Some believe a migrant should only receive refugee status if they are fleeing political persecution or war. Others argue citizens of these countries are essentially running a state of war-like lawlessness. Women’s rights advocates believe that women fleeing violence are members of a persecuted minority. Social workers can advocate for better refugee laws and policies, including increasing the number of courts, lawyers, and judges at the border to process the overwhelming number of refugee claims.
Fighting Inhumane Conditions
Social workers involved in addressing the situation migrants also find themselves on the Mexican side of the border. The Trump administration convinced Mexico to hold large numbers of migrants on the Mexican side of the border and not cross in the US. But, the conditions migrants are in on that side are also inhumane. People are in large holding areas for weeks or months at a time. The requirements are unsanitary and crowded. In addition, many children and adults have also fallen victim to gang predation on that side of the border.
Fighting Family Separation
In the US, holding conditions for migrants has also been inhumane. Children separated from their parents and kept in metal cage-like holding pens. As a result, parents have lost track of their children and have had to put significant resources and efforts into getting them back. Social workers urged the administration to change their family separation policy and have helped separated families reunite. They also place children in temporary foster care while waiting to reunite with family.
Social workers also protest the inhumane conditions at the border. These included holding adults and children for prolonged periods in cramped, unsanitary conditions. There is not enough food and water, and migrants cannot manage their hygiene. They can also improve the training and credentialing of staff who work in migrant shelters and camps. They may also serve as supervisors in these settings. Or as frontline caseworkers making a difference in the lives of individuals and families in crisis.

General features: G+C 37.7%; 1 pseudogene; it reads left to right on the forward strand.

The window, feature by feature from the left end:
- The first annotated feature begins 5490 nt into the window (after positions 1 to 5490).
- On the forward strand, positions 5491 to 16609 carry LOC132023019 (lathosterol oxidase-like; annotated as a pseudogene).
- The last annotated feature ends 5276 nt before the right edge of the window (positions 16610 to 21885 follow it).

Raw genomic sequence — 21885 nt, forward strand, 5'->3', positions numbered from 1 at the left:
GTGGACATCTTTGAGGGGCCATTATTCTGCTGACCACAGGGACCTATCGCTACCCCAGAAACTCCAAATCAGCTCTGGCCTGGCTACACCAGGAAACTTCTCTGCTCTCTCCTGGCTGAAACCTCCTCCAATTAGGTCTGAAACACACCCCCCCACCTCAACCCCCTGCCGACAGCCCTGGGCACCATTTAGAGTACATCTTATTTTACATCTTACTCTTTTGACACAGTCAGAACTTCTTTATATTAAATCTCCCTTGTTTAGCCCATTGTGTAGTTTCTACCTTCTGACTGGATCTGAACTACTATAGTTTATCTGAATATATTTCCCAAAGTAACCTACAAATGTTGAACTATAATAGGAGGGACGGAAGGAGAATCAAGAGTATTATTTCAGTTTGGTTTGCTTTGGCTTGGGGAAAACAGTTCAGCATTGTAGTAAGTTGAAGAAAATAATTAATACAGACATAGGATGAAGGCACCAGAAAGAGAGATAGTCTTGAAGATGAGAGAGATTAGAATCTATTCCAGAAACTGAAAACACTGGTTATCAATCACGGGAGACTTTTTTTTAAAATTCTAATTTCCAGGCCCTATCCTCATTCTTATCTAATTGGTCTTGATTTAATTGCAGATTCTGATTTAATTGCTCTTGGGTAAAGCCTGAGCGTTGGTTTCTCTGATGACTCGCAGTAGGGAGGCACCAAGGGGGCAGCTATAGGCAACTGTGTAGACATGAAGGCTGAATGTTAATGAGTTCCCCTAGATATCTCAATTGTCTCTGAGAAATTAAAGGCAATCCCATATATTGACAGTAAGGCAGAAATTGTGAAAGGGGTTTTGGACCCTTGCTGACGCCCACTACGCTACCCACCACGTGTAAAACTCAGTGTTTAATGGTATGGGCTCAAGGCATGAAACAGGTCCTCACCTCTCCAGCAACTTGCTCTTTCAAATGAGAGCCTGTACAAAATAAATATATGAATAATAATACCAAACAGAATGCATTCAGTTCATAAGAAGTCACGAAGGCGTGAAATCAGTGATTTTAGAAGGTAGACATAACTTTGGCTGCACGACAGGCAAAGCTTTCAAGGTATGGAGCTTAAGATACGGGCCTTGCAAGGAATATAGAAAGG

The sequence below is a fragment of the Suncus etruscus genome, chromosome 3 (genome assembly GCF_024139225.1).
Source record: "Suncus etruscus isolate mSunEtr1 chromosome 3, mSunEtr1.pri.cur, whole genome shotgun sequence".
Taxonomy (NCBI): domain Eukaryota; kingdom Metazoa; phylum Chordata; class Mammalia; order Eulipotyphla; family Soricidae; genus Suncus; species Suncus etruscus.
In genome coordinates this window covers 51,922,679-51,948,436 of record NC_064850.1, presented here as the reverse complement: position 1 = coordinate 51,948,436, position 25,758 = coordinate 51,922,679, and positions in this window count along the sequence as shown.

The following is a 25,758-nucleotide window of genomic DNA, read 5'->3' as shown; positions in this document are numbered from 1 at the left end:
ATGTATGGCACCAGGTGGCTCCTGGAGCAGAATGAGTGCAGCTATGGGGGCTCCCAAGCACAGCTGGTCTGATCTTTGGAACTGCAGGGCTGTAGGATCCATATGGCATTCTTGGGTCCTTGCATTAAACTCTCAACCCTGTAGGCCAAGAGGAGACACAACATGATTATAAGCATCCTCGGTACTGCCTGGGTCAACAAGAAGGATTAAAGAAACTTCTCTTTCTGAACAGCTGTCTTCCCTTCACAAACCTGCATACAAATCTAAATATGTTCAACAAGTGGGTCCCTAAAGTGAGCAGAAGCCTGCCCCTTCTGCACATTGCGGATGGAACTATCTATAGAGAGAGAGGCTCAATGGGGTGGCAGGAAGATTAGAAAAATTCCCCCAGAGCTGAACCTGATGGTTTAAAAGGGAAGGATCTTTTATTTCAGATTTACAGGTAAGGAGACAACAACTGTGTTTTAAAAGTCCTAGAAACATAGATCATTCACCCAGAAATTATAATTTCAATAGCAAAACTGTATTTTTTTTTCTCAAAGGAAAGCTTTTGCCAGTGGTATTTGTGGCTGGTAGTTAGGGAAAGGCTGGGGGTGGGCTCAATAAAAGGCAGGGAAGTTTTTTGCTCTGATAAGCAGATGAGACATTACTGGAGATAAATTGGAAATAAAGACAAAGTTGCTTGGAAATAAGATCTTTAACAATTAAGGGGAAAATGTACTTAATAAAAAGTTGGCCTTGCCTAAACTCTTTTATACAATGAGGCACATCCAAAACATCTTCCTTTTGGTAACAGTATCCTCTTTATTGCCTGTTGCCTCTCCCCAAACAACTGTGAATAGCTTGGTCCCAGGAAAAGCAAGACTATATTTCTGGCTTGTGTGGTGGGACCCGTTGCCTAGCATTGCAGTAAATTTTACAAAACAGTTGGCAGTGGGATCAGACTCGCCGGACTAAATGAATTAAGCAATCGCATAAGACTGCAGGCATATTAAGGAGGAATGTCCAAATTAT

Social workers also work on advocacy efforts. For example, they serve as staff members of nonprofit organizations that serve migrants, immigrants, undocumented immigrants, and refugees. Social workers educate undocumented immigrants about their legal rights. They also teach them how to respond to Immigration and Customs Enforcement (ICE) and navigate immigration laws.
In addition, they may help clients find services, child care, work, and benefits.
Furthermore, they provide therapeutic services to traumatized children, families, and adults. One prominent organization located at the border doing vital immigrant advocacy work is Refugee and Immigrant Center for Education and Legal Services (RAICES). Bilingual social workers work in refugee communities. Additionally, there is a shortage of bilingual social workers.
NASW Statement on Immigration
The National Association of Social Workers (NASW) issued statements on the administration’s immigration policies. It also lobbied Congress to resist changes to immigrant benefits and services. So, to work with those affected by the immigration crisis, contact a local immigrant advocacy organization or NASW chapter. Unfortunately, there is no widescale solution to the immigration crisis insight with gridlock in Washington. And social workers continue to be in great demand to help vulnerable individuals and work toward policy change.